Alex Thomson, the Chief Executive of Localis says councils should be able to keep the BusinessRates. We want have really localism when only a quarter of a Council's budget is raised locally
Localism hasn’t always been sexy. During the two years I worked for the Conservative Party drawing up their policies on localism, or decentralisation as we called it back then, plenty of policy areas had a far higher profile. And, despite the best efforts of my colleagues and me, during the election the media did a very good impression of not caring much about localism, or indeed anything to do with local government at all.
Skip forward a few months and localism is all the rage. In recent weeks there has been a flurry of announcements about new powers to be given to councils and it’s been hard to move for government ministers – of all departments – espousing a significant reduction of their own powers with a concurrent increase in that of communities (health, policing, housing to name but a few).
Not that this has been popular with everyone. Across the public sector, but particularly in Whitehall, there has long been a belief that localism is fine in theory (or in opposition) but that real governments run things from the centre. Thankfully David Cameron, Eric Pickles, Greg Clark et al are determined to reject this regressive, failed dogma.
So we have a new government that is genuinely committed to decentralising power – the first in decades. This is excellent news, but there is still a lot of hard work ahead to realise its vision of a localist Britain. As the new Chief Executive of the thinktank Localis, I am determined that we will continue to produce high quality and ground-breaking research, events and seminars to support the government in its localist aims. This means assisting with the development and implementation of the policies in the forthcoming Localism Bill. But it also means shaping the debate about what comes next for local government and localism.
For example, there is one aspect of the local government landscape that is almost untouched by the coalition’s plans – finance. The balance of funding between central and local government is arguably the greatest challenge this government faces in achieving genuine decentralisation.
Money is power. Without greater control of their financial revenues, councils will always be cajoled and manipulated by higher tiers of government. But only a quarter of the money local authorities spend is raised locally. By comparison, in almost every other developed country in the world, local government is between 50% and 85% locally funded.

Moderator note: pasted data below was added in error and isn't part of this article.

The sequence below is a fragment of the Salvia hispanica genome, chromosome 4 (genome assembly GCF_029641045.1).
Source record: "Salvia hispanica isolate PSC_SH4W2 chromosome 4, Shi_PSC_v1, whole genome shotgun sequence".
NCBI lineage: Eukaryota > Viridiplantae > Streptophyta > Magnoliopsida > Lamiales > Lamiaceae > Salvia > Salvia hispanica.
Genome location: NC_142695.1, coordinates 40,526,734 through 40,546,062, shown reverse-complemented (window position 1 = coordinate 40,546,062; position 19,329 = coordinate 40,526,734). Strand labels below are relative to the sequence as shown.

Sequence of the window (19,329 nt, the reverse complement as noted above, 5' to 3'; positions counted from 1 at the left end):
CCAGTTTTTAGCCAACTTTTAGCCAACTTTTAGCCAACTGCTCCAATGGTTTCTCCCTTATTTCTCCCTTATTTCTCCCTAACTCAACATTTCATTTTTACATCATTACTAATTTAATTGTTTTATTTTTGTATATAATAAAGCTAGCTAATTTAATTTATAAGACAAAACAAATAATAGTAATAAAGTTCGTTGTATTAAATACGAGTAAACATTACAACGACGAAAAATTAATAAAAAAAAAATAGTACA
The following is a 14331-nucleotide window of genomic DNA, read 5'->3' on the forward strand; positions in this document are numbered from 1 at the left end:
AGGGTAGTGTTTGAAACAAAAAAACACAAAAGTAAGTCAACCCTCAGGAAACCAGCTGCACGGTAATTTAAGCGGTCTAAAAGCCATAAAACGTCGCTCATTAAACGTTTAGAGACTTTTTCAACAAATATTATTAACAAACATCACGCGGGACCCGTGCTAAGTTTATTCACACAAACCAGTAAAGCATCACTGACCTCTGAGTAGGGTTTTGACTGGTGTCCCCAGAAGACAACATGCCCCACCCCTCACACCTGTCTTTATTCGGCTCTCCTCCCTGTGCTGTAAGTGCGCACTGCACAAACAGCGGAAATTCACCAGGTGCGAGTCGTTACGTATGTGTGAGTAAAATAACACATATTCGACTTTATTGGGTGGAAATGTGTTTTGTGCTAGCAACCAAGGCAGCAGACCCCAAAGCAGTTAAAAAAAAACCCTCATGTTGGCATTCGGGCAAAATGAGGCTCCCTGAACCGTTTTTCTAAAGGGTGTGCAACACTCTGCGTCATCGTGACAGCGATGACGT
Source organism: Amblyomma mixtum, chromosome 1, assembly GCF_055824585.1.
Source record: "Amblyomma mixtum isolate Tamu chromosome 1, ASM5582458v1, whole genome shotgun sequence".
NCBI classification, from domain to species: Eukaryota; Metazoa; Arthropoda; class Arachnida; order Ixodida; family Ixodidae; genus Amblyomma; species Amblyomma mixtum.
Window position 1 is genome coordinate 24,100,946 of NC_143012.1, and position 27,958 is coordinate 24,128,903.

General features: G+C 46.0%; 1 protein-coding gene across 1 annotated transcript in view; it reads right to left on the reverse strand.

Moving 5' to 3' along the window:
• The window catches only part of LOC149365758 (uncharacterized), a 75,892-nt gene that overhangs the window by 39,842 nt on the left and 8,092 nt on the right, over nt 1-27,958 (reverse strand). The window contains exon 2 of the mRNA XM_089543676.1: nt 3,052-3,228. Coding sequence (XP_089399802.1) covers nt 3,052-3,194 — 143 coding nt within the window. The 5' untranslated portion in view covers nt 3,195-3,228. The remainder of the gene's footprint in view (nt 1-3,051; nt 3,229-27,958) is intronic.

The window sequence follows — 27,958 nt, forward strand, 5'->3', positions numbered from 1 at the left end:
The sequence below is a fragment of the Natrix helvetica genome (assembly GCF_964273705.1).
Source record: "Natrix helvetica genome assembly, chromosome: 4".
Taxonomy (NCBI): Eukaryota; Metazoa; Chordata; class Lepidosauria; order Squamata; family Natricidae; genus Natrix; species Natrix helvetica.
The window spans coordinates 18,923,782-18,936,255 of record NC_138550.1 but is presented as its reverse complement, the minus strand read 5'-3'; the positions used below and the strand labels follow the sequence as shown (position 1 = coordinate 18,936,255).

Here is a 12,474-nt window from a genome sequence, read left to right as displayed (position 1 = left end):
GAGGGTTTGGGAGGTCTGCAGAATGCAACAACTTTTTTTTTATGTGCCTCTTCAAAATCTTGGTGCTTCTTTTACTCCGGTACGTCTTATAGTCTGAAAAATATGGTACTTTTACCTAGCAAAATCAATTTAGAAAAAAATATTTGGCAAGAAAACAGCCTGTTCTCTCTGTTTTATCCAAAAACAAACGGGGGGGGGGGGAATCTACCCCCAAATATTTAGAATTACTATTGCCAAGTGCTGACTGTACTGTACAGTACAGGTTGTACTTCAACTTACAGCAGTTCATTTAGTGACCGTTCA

In other words, the UK is one of the most centralised countries in the developed world. This financial emasculation is a relatively recent phenomenon. Only twenty years ago, before 1990, more than half local authority revenue was locally raised. And going further back to the nineteenth century, the dawn of local government, councils were almost entirely locally funded.
But why does the centralisation of local government funding matter? It matters because denying local government a proper degree of control of its finances undermines councils, creates needlessly complicated lines of accountability and, with central government pulling the strings, leads to unnecessary and wasteful standardisation in the provision of public services.
So what’s the answer? In a truly decentralised world councils would raise the vast majority of their income locally, but reaching this goal is likely to take a number of years. But the good news is that there appears to be some political appetite for re-thinking how the system of local government finance operates. Localis, in collaboration with Ernst and Young, is working to examine potential approaches to remedying councils’ financial dependence on central government, particularly looking at the use of business rates.
Currently business rates are collected locally by local authorities, but then sent to central government before being reallocated to councils in the guise of “formula grant”, according a fiendishly complicated distribution model called the four block model. In our work we will be testing a simple and radical solution to the problems caused by the current balance of funding – allowing councils to buy out of this bureaucratic merry-go-round and gain some real financial autonomy.
In the coming months we want to speak to as many councils as possible about these issues, before publishing our report early next year. If any Con Home readers would like to be involved, please drop me a line on firstname.lastname@example.org.